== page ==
What some are claiming is normal and expected staff turnover, others are calling the departure of 20 Black staffers from the White House as the “Blaxit.”
Politico published interviews of nine current and former White House staffers who shared that despite some employees leaving on good terms, there is a climate that some other Black employees find discouraging. Politico quoted an unnamed staffer as saying, “They brought in a ton of black people generally to start without ever establishing an infrastructure to retain them or help them be successful. If there is no clear infrastructure of how to be successful, you become just as invisible in this space than you would be if you were not in it.” `
It’s not uncommon that as the first year of an administration ends, staff will leave. This White House has seen several departures across all its staff, and former press secretary Jen Psaki, left her post to join MSNBC, where she’ll join Symone Sanders who left Vice President Kamala Harris’ staff to host a weekend show on MSNBC earlier this year.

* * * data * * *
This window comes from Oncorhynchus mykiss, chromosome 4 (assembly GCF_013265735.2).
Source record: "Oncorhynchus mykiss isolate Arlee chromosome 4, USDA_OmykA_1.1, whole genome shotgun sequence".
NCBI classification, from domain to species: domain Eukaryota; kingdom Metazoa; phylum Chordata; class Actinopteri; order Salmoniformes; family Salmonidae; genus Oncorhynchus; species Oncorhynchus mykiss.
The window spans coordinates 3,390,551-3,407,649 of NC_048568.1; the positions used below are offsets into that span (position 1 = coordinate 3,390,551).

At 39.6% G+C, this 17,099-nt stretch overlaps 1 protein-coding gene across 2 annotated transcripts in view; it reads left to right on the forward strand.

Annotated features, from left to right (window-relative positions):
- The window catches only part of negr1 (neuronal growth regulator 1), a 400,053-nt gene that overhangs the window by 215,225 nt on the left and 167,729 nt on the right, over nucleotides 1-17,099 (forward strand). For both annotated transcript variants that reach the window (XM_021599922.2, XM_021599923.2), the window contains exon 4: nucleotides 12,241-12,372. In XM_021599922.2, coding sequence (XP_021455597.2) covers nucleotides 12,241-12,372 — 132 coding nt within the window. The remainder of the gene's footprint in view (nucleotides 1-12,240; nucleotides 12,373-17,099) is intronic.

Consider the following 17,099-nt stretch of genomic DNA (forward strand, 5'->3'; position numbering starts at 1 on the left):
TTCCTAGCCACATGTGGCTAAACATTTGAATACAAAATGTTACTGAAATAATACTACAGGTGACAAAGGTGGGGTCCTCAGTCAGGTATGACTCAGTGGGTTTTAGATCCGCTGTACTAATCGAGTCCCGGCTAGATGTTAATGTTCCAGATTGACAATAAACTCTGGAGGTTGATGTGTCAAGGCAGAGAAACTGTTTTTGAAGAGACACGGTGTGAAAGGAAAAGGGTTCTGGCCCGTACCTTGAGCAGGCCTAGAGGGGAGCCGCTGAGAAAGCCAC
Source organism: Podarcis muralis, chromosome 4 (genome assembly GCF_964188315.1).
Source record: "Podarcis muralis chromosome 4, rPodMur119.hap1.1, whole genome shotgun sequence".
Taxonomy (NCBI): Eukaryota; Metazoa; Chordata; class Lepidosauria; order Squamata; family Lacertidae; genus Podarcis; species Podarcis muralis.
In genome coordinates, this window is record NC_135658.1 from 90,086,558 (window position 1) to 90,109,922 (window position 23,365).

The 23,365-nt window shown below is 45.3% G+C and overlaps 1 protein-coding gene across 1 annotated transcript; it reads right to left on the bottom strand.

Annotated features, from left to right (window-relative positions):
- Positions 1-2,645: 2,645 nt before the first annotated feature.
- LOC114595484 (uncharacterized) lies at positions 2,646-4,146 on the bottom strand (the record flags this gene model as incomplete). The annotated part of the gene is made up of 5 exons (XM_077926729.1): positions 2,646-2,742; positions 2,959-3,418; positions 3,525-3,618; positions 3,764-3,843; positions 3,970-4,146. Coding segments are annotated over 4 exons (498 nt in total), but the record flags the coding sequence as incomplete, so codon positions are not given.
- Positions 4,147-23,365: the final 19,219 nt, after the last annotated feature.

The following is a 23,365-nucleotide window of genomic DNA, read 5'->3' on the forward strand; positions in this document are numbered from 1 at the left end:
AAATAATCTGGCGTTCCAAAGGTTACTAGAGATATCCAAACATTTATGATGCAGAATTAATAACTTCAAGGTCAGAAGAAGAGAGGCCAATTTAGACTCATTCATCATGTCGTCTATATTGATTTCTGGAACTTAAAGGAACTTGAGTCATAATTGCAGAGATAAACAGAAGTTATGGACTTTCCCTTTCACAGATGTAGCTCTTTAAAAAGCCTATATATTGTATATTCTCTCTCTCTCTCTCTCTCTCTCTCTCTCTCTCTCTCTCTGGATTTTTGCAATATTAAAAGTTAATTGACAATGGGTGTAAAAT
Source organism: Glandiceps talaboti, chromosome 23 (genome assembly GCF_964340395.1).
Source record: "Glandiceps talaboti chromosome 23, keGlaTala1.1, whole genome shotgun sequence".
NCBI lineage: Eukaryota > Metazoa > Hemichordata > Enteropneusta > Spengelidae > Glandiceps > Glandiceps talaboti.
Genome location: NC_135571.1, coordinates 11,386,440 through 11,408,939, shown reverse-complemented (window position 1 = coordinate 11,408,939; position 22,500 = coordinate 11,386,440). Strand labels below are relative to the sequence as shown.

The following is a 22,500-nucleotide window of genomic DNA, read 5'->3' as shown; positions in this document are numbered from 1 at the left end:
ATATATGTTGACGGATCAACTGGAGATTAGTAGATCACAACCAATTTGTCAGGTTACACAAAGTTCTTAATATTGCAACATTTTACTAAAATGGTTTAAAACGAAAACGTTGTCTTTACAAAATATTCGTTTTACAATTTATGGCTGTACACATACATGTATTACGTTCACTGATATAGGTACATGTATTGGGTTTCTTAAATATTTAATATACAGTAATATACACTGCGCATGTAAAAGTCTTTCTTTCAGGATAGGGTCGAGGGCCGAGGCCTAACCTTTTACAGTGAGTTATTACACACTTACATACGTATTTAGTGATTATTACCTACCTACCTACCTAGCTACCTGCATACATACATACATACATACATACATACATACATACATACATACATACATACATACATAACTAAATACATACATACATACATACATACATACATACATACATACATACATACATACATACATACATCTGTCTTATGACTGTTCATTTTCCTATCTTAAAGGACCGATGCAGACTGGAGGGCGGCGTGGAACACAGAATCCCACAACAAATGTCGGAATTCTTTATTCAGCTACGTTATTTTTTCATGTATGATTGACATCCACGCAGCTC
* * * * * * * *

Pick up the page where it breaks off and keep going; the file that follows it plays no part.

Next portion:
Press secretary Karine Jean-Pierre — the first black woman and LGBT person in the position was quoted in the Politico article as saying, “this is a normal time for turnover across the board in any administration and black staff have been promoted at a higher rate than staff who are not diverse.”
Additionally, White House pay doesn’t keep pace with the cost of living in expensive Washington, D.C. White House staff salaries range from around $48,000- to $180,000. The current administration has also helped to close the gender pay gap that’s existed between prior White House staffs. Women comprise about 60 percent of the Biden White House appointees and about 56% of his senior staff.
President Joe Biden came into office pledging that the staff of the White House would look like the population of the country that elected him. At this halfway point in his administration, that promise seems to be a work in progress.
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